property to Laozi being was the Tao and behind all existence and thus cannot be described The Nature of Being to Heidegger in Being and Time argued that being was not an entity such as a special form or substance argued that the first question of philosophy is What is the meaning of being and not How do we know? argued that being is not a thing at all being is the background in which beings exist

e.g. like light objects are made visible through light but light itself is not seen and in itself not an object being is not a being but it is by means of being that beings stand out and become intelligible Heidegger argued that human beings are not things instead of being defined by factual properties, humans are defined by future-oriented possibilities of being The Self

What is the self? What is it made of? How do people get to know it? When they do what are they exploring? How many selves do people have Varieties of the Self Substance theory according to Descartes the self is a determinate and unitary thing,

a substance, that persists over time a mental substance, but not the brain as the self controls the brain and body cannot be divided and is not subject to change supports changing experiences but does not itself change it owns the experiences Varieties of the Self Bundle theory proposed by Hume as well as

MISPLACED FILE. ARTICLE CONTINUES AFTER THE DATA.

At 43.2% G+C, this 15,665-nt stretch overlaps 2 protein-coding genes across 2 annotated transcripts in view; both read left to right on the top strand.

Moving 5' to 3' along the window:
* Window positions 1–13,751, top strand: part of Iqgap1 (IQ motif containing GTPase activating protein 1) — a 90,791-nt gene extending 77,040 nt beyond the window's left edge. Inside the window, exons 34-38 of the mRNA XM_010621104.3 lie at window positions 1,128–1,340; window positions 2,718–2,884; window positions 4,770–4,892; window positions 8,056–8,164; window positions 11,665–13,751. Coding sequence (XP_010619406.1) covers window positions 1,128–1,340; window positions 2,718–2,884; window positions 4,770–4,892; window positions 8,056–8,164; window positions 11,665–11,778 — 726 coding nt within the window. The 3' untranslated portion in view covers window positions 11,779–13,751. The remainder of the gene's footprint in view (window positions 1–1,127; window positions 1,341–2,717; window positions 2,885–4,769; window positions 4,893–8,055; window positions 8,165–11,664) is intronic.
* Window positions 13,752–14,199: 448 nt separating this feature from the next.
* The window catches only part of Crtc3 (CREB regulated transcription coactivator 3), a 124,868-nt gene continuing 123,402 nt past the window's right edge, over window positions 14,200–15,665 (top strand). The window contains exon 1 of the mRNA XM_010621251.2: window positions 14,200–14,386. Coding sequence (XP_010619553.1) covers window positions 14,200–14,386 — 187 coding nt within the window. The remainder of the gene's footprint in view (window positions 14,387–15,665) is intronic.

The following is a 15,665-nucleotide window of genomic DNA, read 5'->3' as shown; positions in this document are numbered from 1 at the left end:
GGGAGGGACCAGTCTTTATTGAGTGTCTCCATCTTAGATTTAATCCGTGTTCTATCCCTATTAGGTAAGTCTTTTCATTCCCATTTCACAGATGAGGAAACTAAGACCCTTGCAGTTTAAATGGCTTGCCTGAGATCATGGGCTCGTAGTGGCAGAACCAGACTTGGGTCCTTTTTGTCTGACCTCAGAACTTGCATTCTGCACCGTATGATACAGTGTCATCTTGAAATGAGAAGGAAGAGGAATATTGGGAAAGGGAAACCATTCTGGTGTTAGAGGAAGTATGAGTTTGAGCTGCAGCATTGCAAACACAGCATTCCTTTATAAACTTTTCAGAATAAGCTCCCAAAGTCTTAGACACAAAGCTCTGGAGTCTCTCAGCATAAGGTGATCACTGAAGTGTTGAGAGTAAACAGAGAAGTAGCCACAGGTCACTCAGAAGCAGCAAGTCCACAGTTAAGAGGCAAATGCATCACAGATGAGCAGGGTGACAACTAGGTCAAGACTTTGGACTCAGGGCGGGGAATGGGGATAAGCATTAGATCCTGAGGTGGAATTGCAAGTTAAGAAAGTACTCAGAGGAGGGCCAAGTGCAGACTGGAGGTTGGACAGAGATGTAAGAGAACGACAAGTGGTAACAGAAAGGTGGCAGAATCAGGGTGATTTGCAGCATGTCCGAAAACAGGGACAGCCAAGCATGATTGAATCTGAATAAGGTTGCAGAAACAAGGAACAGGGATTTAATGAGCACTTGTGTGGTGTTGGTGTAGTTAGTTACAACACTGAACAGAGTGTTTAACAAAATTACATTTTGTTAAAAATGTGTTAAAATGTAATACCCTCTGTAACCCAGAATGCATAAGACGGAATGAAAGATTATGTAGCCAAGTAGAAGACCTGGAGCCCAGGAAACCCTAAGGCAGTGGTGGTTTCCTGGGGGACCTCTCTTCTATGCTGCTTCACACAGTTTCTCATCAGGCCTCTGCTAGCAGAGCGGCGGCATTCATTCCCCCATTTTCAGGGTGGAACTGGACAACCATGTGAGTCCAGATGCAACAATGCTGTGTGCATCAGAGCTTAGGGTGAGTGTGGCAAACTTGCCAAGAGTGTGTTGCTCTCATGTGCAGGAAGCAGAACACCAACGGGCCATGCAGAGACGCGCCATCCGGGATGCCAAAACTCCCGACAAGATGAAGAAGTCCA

Buddhist philosophers, says that the self is a bundle or collection of bits and pieces of experience when Hume looked introspectively at himself he found memories, perceptions, fleeting ideas, passing desires and other bits and pieces without a continuity or thread and thus concluded that the self is a loosely knit bundle of perceptions Varieties of the Self Narrative theory maintains that the self

is defined by narrative structure and unity people narrate their experiences they are the central characters in their narratives Varieties of the Self Project theory proposed by Sartre, this theory maintains that the self needs to

be thought of in temporal terms, that is like an event in time rather than a thing the self is a dynamic and future oriented project and is thus always under construction